5 years ago I wrote that the best personality to have in architecture consulting was the “Type A” – a personality type characterized by ambition, high energy, competitiveness, and thought to be susceptible to stress and heart disease. The whole Type A/B model of personalities isn’t a very reliable one (it was concocted by cardiologists in the 1950s), but I went with it since is still in colloquial use, and it was close enough.
The point was to stress the importance of being aggressive and/or assertive at the right times during your IT consulting work, although this is not always the right way to be. Knowing when to turn on your Inner Hulk, or your Inner Milton Waddams (the wimpy guy with the red stapler in the movie, Office Space) depends on where your baseline is.
So here is some wildly conflicting personality advice that will or will not apply directly to you.
Just Say No!
The Yes Man who strives so hard to help and be helpful, that he takes on too much work needs to practice “No”. This type of person has typically built up so much credibility with the client and his peers, that he has nothing to lose by consciously under-doing it on the job. Its also a mark of maturity to not over-commit, but to be deliberative and circumspect about a task or a project before setting an expectation that it will be done. Also – the Yes Man is the one at most risk of agreeing to do so much ancillary stuff that he may actually fail at this core responsibilities. For example, if an architect agrees to too many project management-type tasks, he risks failing at his core architecture activities.
Just Say Yes!
“For the “I’m not sure…isn’t that Karen’s role?” type of person, who needs to step up and start automatically saying “Yes” to tasks assigned to him and requests made of him: do it! While I would much rather coach a Yes Man into saying “No” more often, the No Man is not completely un-coachable. Often a consultant of ours who acts like this just doesn’t understand the boundaries of a role, and once educated, will begin to expand their horizons, and begin taking on more and different types of tasks that will bring value to the client.”
Stop Talking (so fast)!
If you are “chatty” or tend to talk over others, observe that in yourself and strive to be shut up and allow silence. This is especially important in our role as consultants, since we so often facilitate debates, discussions and other types of meetings. Being comfortable with silence, allowing pregnant pauses, is another sign of maturity. Its also effective in allowing a voice to the more passive participants in your conversations.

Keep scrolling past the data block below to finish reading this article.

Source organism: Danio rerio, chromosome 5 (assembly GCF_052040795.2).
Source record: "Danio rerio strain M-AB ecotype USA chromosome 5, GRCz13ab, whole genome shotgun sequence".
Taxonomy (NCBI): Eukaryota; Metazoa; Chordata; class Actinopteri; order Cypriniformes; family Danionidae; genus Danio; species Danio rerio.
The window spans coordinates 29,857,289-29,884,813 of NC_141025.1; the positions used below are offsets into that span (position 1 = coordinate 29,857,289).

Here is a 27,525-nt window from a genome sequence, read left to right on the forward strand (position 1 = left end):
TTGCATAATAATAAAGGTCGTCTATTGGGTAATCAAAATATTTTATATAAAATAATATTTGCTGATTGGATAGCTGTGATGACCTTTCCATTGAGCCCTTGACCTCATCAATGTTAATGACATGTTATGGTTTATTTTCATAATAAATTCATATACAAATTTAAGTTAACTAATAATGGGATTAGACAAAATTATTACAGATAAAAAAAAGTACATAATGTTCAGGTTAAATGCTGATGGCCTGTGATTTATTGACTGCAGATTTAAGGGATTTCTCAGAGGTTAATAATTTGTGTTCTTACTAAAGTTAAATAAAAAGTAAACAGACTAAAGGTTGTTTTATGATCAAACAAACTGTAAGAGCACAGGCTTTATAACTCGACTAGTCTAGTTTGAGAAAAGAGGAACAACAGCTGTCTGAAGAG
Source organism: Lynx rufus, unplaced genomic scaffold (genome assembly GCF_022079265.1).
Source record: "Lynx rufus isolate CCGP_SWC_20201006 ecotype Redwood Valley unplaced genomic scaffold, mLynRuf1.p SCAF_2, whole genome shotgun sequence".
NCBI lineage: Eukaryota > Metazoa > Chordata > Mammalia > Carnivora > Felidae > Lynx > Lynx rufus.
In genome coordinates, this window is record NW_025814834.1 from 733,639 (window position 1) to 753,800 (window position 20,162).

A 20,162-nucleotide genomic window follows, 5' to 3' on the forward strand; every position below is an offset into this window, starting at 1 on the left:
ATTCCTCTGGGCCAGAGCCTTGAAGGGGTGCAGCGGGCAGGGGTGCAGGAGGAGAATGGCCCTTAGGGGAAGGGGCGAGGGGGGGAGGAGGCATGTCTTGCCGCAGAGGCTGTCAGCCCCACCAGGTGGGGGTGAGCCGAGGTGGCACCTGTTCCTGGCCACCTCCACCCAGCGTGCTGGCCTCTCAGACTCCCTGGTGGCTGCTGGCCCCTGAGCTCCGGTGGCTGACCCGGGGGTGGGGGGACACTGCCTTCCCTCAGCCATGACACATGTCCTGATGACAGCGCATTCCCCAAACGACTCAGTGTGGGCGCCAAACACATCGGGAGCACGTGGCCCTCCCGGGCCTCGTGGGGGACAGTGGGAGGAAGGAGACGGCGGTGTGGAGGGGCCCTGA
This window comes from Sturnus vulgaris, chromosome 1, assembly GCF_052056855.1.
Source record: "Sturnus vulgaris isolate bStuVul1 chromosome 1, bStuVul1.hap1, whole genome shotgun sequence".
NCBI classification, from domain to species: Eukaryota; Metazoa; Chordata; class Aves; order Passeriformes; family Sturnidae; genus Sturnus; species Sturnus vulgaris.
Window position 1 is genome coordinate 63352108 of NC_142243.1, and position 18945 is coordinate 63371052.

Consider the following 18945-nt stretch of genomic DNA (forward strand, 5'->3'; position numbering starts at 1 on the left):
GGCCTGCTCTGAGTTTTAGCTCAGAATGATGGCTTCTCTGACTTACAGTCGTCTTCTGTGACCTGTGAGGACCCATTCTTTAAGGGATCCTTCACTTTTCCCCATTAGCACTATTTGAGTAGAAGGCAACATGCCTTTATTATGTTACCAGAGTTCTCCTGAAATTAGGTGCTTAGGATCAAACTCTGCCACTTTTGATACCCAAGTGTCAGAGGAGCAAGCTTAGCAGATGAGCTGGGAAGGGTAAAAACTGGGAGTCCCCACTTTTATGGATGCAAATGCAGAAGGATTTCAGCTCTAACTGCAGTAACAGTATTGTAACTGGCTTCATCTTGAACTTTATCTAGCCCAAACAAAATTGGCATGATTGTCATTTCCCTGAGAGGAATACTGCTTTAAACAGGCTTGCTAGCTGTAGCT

If you are “mousey” by nature, own it and consciously amp it up! If this is you, and you begin talking so much that it feels uncomfortable, then you’re probably talking just enough. Especially if you are running meetings, you need to both keep the group’s energy up, and keep the agenda moving. Talking more does that.
Don’t Be So Curious!
The old “Type B” personality was not necessarily passive or wimpy, but was more curious and reflective about things. This is the Curious Guy. Although being mindful and deliberative is an advantage in IT consulting (and other professions), getting so intensely interested in a problem, new business or new technology domain is a bad idea, if it distracts from your primary objective. Again – if you know you tend this way, then consciously try to ignore any Shiny New Intellectual Object and get on with the task at hand.
Be More Curious!
Lastly – the person who isn’t naturally attentive to every detail will often not inquire enough about a problem he is charged with solving. Just as with the No Man, the Non-Curious Man (or Woman) is probably a disadvantageous personality type in IT consulting, though it too can be coached. The basic advice for this type of person is to be relentlessly curious and inquisitive about every aspect of a problem or solution, and strive to know as much about it as possible. Just as with other techniques to “overdo it”, this one will land the Non-Curious Person right about where they should’ve been.
I’ve given all this advice to different people over the years, informally and in employee reviews. Its my job as a mentor and manager to know these personality traits, spot them in my people, and coach them toward a “magical mean”, of sorts. Its also my responsibility to take the same feedback from my peers, managers, and even loved ones – and to aim at the same thing myself.